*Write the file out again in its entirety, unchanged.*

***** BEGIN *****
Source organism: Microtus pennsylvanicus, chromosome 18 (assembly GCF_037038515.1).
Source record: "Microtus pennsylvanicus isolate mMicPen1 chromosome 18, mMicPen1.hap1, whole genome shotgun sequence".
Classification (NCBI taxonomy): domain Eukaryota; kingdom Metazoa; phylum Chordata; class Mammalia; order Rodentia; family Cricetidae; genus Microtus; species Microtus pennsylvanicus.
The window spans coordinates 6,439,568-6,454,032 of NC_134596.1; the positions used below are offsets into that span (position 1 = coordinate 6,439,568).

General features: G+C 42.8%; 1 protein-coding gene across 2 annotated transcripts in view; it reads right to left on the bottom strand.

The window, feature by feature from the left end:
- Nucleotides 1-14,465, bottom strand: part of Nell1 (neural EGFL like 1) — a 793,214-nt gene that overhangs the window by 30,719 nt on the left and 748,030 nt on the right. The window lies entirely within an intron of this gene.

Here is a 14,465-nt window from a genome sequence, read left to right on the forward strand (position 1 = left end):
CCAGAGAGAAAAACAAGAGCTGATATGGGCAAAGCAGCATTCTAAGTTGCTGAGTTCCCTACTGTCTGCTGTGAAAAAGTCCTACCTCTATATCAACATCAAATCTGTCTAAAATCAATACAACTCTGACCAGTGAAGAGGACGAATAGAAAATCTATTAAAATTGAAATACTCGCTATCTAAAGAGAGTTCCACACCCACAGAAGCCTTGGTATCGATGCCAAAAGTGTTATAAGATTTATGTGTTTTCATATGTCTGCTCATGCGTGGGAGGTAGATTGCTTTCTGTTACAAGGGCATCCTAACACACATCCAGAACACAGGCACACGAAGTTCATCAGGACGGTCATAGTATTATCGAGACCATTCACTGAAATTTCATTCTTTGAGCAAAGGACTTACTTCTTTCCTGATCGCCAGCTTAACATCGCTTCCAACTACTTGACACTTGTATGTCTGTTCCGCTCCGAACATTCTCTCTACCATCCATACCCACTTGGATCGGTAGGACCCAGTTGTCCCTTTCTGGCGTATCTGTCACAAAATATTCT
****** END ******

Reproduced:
Source organism: Microtus pennsylvanicus, chromosome 18 (assembly GCF_037038515.1).
Source record: "Microtus pennsylvanicus isolate mMicPen1 chromosome 18, mMicPen1.hap1, whole genome shotgun sequence".
Classification (NCBI taxonomy): domain Eukaryota; kingdom Metazoa; phylum Chordata; class Mammalia; order Rodentia; family Cricetidae; genus Microtus; species Microtus pennsylvanicus.
The window spans coordinates 6,439,568-6,454,032 of NC_134596.1; the positions used below are offsets into that span (position 1 = coordinate 6,439,568).

General features: G+C 42.8%; 1 protein-coding gene across 2 annotated transcripts in view; it reads right to left on the bottom strand.

The window, feature by feature from the left end:
- Nucleotides 1-14,465, bottom strand: part of Nell1 (neural EGFL like 1) — a 793,214-nt gene that overhangs the window by 30,719 nt on the left and 748,030 nt on the right. The window lies entirely within an intron of this gene.

Here is a 14,465-nt window from a genome sequence, read left to right on the forward strand (position 1 = left end):
CCAGAGAGAAAAACAAGAGCTGATATGGGCAAAGCAGCATTCTAAGTTGCTGAGTTCCCTACTGTCTGCTGTGAAAAAGTCCTACCTCTATATCAACATCAAATCTGTCTAAAATCAATACAACTCTGACCAGTGAAGAGGACGAATAGAAAATCTATTAAAATTGAAATACTCGCTATCTAAAGAGAGTTCCACACCCACAGAAGCCTTGGTATCGATGCCAAAAGTGTTATAAGATTTATGTGTTTTCATATGTCTGCTCATGCGTGGGAGGTAGATTGCTTTCTGTTACAAGGGCATCCTAACACACATCCAGAACACAGGCACACGAAGTTCATCAGGACGGTCATAGTATTATCGAGACCATTCACTGAAATTTCATTCTTTGAGCAAAGGACTTACTTCTTTCCTGATCGCCAGCTTAACATCGCTTCCAACTACTTGACACTTGTATGTCTGTTCCGCTCCGAACATTCTCTCTACCATCCATACCCACTTGGATCGGTAGGACCCAGTTGTCCCTTTCTGGCGTATCTGTCACAAAATATTCT